Cultural Center of European Space Technologies (KSEVT) in Vitanje

Bevk Perovic Arhitekti,

Tomaž Gregorič,


Cultural Center, Auditorium,

Cement, Glass,

Bevk Perovic, Dekleva Gregoric, OFIS and Sadar + Vuga, perhaps the four most important architectural studios in Slovenia today, worked together on the Cultural Center of European Space Technologies (KSEVT) in Vitanje. Opened in 2012, the KSEVT abounds in symbolism linked with the iconography of space exploration.

Cultural Center of European Space Technologies (KSEVT) in Vitanje

The municipality of Vitanje in Slovenia managed to bring together four of the country’s best-known architectural practices for the Cultural Center of European Space Technologies (KSEVT) project. Bevk Perovic, Dekleva Gregoric, OFIS and Sadar + Vuga worked together for about three years on the design and construction of KSEVT, which became not only a new centre for the study and promotion of aerospace technologies but a civic centre for Vitanje. Commissioned by the city government, the museum and cultural centre was funded by the European Regional Development Fund and the Slovenian Ministry of Culture not only on the strength of its programmes combining art, science and research but because of its bold architectural design featuring iconography recalling the history of space exploration. 
The round concrete structure is surrounded by big concentric cylinders of aluminium, which are not co-planar but fit obliquely into one another to create apparent dynamism. The brightness of the aluminium becomes transparent in the big round glass enclosure that closes off its movement on one side, while at the other end, toward the stream running through the town, the same structure is closed in, almost resting on the ground. Hermetic and mysterious, the building is inspired by the designs of the first geostationary space station, described by engineer Herman Potocnik Noordung in his volume entitled “The Problem of Space Travel - The Rocket Motor“, published in 1929, which consisted of a solar power plant, an observatory and an inhabitable wheel.

This explains why such an ambitious work of architecture has been built in Vitanje, a country town in Slovenia with a population of just over two thousand: the roots of space exploration theory lie here, in the hometown of the engineer’s family, and the project pays homage to Slovenian pride.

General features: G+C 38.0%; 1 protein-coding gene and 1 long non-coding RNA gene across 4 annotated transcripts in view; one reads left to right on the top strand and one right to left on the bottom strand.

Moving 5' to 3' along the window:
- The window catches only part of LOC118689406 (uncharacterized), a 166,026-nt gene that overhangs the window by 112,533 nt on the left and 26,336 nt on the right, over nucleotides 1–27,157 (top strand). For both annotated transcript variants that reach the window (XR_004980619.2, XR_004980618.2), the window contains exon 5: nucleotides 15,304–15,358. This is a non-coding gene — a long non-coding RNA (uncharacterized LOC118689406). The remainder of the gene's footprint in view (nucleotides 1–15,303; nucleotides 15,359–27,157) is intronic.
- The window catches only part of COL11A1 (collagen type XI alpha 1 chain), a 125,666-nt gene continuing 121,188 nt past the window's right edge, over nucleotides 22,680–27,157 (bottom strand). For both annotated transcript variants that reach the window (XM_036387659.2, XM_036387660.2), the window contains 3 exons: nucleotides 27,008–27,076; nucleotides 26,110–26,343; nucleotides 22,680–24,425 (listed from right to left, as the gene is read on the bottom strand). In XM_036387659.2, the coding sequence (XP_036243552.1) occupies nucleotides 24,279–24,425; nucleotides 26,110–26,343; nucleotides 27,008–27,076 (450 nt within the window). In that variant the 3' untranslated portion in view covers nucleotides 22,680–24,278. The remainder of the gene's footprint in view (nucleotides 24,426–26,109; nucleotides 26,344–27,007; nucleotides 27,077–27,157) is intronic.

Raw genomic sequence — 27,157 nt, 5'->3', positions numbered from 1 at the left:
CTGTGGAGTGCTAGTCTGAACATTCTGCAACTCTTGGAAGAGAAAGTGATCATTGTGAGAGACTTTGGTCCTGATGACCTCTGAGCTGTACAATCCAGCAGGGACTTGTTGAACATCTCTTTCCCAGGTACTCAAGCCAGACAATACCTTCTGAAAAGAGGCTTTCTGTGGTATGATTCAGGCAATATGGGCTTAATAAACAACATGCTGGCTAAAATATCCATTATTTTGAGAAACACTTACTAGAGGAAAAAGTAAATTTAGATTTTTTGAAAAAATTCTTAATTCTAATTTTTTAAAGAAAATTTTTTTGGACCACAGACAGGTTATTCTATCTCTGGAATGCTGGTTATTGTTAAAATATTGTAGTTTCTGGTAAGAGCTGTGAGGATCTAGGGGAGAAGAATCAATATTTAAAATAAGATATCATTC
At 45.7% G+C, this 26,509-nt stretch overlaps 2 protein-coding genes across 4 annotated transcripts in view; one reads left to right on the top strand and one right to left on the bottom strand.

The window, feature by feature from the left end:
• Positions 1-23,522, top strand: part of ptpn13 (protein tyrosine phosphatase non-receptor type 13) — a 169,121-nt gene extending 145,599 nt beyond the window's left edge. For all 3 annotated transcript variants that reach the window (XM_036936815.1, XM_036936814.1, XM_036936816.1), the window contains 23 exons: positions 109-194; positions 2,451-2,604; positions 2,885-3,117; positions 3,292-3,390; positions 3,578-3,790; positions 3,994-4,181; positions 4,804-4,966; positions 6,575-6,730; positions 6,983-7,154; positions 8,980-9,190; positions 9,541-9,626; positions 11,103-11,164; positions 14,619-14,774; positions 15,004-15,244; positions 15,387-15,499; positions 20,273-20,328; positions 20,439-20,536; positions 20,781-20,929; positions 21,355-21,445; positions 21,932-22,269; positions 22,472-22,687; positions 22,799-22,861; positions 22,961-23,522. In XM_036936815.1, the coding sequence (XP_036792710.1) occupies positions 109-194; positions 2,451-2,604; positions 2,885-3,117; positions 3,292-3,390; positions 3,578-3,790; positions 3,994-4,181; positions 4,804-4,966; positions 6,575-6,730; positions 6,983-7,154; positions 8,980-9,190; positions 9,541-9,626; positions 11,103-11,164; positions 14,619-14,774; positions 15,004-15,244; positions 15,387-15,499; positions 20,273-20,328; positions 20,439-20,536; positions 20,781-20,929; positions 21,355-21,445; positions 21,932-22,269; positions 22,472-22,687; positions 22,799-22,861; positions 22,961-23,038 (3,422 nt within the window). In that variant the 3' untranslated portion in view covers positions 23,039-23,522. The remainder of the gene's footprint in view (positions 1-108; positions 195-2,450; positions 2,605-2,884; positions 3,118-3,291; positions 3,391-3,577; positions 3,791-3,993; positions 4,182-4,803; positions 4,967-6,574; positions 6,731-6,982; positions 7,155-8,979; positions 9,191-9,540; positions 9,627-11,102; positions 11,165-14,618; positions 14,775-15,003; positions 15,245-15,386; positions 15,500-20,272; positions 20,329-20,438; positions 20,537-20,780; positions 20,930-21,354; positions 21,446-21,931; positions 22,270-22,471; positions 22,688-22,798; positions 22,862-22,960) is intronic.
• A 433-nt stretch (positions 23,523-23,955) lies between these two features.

Its height, just over the average height of the homes in Vitanje, and its synthetic form inspired by the scientific iconography of space missions, made famous above all in film (Space Station V in Kubrick’s 2001: A Space Odyssey was a wheel-shaped geostationary satellite), produce a design that breaks with the local figurative tradition while using a comprehensible language. Its undeniable dynamism is in fact obtained by simply rotating concentric cylinders on their axes. The glass wall in the hall leading to the ground floor auditorium can be opened up to join the interior with the square in front of the building and create a single public space for major events. 

When we enter the building, the round central hall is embraced by the exhibition gallery, a ramp rising up to the floor above, gradually abandoning the sunlight of the hall and accompanying us into a more artificial environment where the bare, cold concrete makes us feel as if we are experiencing a solitary trip into space. The auditorium and the upper hall are joined by a big central opening in the floor between them, creating a bold architectural opening in the structure, towards the sky.
The “inhabitable wheel” is completed with an ’observatory” on its roof: to continue the analogy between architecture and space station, both offer new points of view on our world.

Mara Corradi

Progetto: Bevk Perovic Arhitekti, Dekleva Gregoric Arhitekti, OFIS Arhitekti,  Sadar + Vuga Arhitekti
Committente: KSEVT, Vitanje Community and Ministry of Culture, Slovenia
Luogo: Cesta na vasi, Vitanje (Slovenia)
Progetto delle strutture: Sector inzeniring d.o.o.
Superficie utile lorda: 2505 sqm
Area del lotto: 5175 sqm
Inizio Progetto: 2009
Fine lavori: 2012
Concrete and glass structure
Aluminium outer cladding
Photos: © Tomaž Gregorič


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